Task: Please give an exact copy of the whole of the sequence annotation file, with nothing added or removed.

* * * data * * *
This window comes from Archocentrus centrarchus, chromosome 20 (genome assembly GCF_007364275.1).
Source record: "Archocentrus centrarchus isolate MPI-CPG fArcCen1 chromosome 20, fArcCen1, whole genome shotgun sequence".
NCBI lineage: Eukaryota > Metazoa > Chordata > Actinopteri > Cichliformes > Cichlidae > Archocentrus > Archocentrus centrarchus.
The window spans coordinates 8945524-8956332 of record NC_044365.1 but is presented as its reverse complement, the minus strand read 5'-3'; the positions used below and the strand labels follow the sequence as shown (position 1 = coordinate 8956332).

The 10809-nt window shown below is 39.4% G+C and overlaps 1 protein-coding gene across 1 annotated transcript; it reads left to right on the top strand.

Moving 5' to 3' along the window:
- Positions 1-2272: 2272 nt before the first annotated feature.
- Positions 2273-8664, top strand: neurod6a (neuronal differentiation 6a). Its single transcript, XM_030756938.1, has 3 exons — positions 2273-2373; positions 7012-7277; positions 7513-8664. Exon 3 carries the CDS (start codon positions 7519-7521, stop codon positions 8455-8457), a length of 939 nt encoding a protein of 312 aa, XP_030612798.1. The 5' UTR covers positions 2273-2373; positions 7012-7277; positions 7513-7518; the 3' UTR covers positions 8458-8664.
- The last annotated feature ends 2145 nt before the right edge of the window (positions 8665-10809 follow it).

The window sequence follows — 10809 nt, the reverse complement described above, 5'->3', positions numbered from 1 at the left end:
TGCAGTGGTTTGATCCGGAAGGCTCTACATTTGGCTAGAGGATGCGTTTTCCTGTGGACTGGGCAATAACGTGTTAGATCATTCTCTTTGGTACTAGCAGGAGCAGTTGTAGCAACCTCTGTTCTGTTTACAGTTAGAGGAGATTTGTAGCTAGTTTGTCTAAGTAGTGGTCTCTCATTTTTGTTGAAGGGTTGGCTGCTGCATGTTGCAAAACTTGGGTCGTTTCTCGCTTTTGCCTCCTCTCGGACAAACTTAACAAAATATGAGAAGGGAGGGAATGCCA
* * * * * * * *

This window comes from Archocentrus centrarchus, chromosome 20 (genome assembly GCF_007364275.1).
Source record: "Archocentrus centrarchus isolate MPI-CPG fArcCen1 chromosome 20, fArcCen1, whole genome shotgun sequence".
NCBI lineage: Eukaryota > Metazoa > Chordata > Actinopteri > Cichliformes > Cichlidae > Archocentrus > Archocentrus centrarchus.
The window spans coordinates 8945524-8956332 of record NC_044365.1 but is presented as its reverse complement, the minus strand read 5'-3'; the positions used below and the strand labels follow the sequence as shown (position 1 = coordinate 8956332).

The 10809-nt window shown below is 39.4% G+C and overlaps 1 protein-coding gene across 1 annotated transcript; it reads left to right on the top strand.

Moving 5' to 3' along the window:
- Positions 1-2272: 2272 nt before the first annotated feature.
- Positions 2273-8664, top strand: neurod6a (neuronal differentiation 6a). Its single transcript, XM_030756938.1, has 3 exons — positions 2273-2373; positions 7012-7277; positions 7513-8664. Exon 3 carries the CDS (start codon positions 7519-7521, stop codon positions 8455-8457), a length of 939 nt encoding a protein of 312 aa, XP_030612798.1. The 5' UTR covers positions 2273-2373; positions 7012-7277; positions 7513-7518; the 3' UTR covers positions 8458-8664.
- The last annotated feature ends 2145 nt before the right edge of the window (positions 8665-10809 follow it).

The window sequence follows — 10809 nt, the reverse complement described above, 5'->3', positions numbered from 1 at the left end:
TGCAGTGGTTTGATCCGGAAGGCTCTACATTTGGCTAGAGGATGCGTTTTCCTGTGGACTGGGCAATAACGTGTTAGATCATTCTCTTTGGTACTAGCAGGAGCAGTTGTAGCAACCTCTGTTCTGTTTACAGTTAGAGGAGATTTGTAGCTAGTTTGTCTAAGTAGTGGTCTCTCATTTTTGTTGAAGGGTTGGCTGCTGCATGTTGCAAAACTTGGGTCGTTTCTCGCTTTTGCCTCCTCTCGGACAAACTTAACAAAATATGAGAAGGGAGGGAATGCCA